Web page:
Does this impeachment really matter?

Ryan Neely, Reporter

Oh boy. We’ve really come to it, haven’t we? After all these years of talking about impeachment, I was beginning to think that it wasn’t even coming.

Perhaps all of that hype wasn’t really a good idea. Like The Boy Who Cried Wolf, it could have reduced people’s sensitivity to a process as monumental of the impeachment of a president. After all, for all of the talk of this being a “historic moment”, it certainly doesn’t feel like one.

Perhaps that’s because of the one little detail that we all know: The president will not be removed from office (barring some astronomical future development). That is because, in order to obtain the required two-thirds majority of the Senate, this would require 20 Republicans to turn on the president. Given the current political climate, that just isn’t happening.

Still, the fact that this impeachment serves no practical purpose will not prevent the president’s defenders and detractors from obsessing over every little detail of this process, conveniently ignoring the ones that contradict the conclusions they came to the moment the word “impeachment” entered their ears. What is it about this man that draws such emotions? What is it that causes him to dominate the minds of so many Americans, sometimes even harming their mental health

He did not pay for the real estate in so many people’s heads. He did not buy all of the airtime that he is taking up on the news. He is not renting the lawns that people put his signs in. He got it all for free. Just like a savvy businessman. Or, from a different point of view, a crooked one.

Some may say that the solution is to tune out from all of this entirely. That may help some people function in their lives, but it isn’t going to help our country function it its life. This impeachment, even if it doesn’t ultimately lead anywhere, does matter. It’s the culmination of all that our country has been through in the past four years, since Donald Trump’s political career first began.

For what it’s worth, the evidence so far does seem to paint a negative picture of our president. Even though he insists that there was “no quid pro quo” in his suggestion of an investigation into Hunter Biden’s activities in Ukraine, all of the testimonies so far seem to suggest that there was one (for a meeting at least), though the details of what the directive was and where it came from are vague. This is because people close to the president (the ones who would know exactly what happened) have been defying subpoenas.

Instead of fighting the legal battle to get these people to testify, Democrats have proceeded with incomplete evidence, along with just giving the subpoena concern its own article of impeachment, even though, again, they could have easily just sued to get those testimonies. We do not know for a fact that President Trump intended for the investigation to be a precondition for the military aid, but instead we are supposed to pretend to be able to read his mind. So, in other words, the “abuse of power” article of impeachment lacks evidence (that could be obtained), and the “obstruction of congress” one doesn’t even make any sense.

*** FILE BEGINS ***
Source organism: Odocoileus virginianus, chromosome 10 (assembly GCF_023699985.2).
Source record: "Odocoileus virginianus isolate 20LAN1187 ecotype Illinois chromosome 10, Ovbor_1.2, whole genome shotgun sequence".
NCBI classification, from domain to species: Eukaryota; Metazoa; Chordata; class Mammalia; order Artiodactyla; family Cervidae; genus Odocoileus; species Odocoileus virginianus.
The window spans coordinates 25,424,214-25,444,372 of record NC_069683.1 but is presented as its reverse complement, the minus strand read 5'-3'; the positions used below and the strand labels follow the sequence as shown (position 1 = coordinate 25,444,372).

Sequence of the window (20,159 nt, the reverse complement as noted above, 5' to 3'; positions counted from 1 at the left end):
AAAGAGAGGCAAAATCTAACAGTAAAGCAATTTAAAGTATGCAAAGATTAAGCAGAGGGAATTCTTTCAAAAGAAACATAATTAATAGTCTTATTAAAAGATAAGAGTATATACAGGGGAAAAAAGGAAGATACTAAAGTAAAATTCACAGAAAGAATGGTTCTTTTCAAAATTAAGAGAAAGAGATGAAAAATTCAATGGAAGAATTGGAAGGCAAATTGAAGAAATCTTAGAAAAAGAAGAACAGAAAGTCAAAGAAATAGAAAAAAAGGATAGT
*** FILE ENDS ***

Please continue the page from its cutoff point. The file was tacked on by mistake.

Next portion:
This would seem irrational if the goal of the Democrats was to remove the president from office, but who says that it is? These people aren’t dumb. They know how unlikely that would be. The real goal here is to brand him as being corrupt in a spectacular fashion. In addition, they can use this as an opportunity to attack Senate Republicans facing close elections. Any that vote against removing President Trump from office could be branded as blind partisans. Any that vote the other way could receive less support from their party. It’s going to put people like Susan Collins, a moderate Republican running for reelection in Maine (a very blue state) in quite a difficult situation.

Democrats, however, are having their own struggles with party unity. In order to defeat Trump in the 2020 election, they are going to have to put forth a competitive candidate. There’s a reason, after all, that he appeared to be targeting Joe Biden. Head to head polling indicates that Biden would have the best chance of defeating him, presumably due to his more moderate stances. However, a good number of Democrats would also not be satisfied with a Biden nomination for that very reason. While much hype has been made over Elizabeth Warren, as of late, her poll numbers seem to have tanked. The latest fad appears to be Pete Buttigieg (who is seen as a compromise between Warren’s hard-left stance and Biden’s more moderate one), though he is still in third place nationally, and none of the candidates have been able to surpass Biden’s lead (save for Warren for a very brief period).

Make no mistake, Democrats definitely have a chance to benefit from this situation, with all of this rage against the president. However, it’s a lot more difficult to be for something than against something. Not everybody who dislikes the president is going to have the exact same vision for who should replace him. This is very similar to the hurdle Democrats faced in 2016 with the rift between Hillary Clinton and Bernie Sanders. And we all know how that turned out.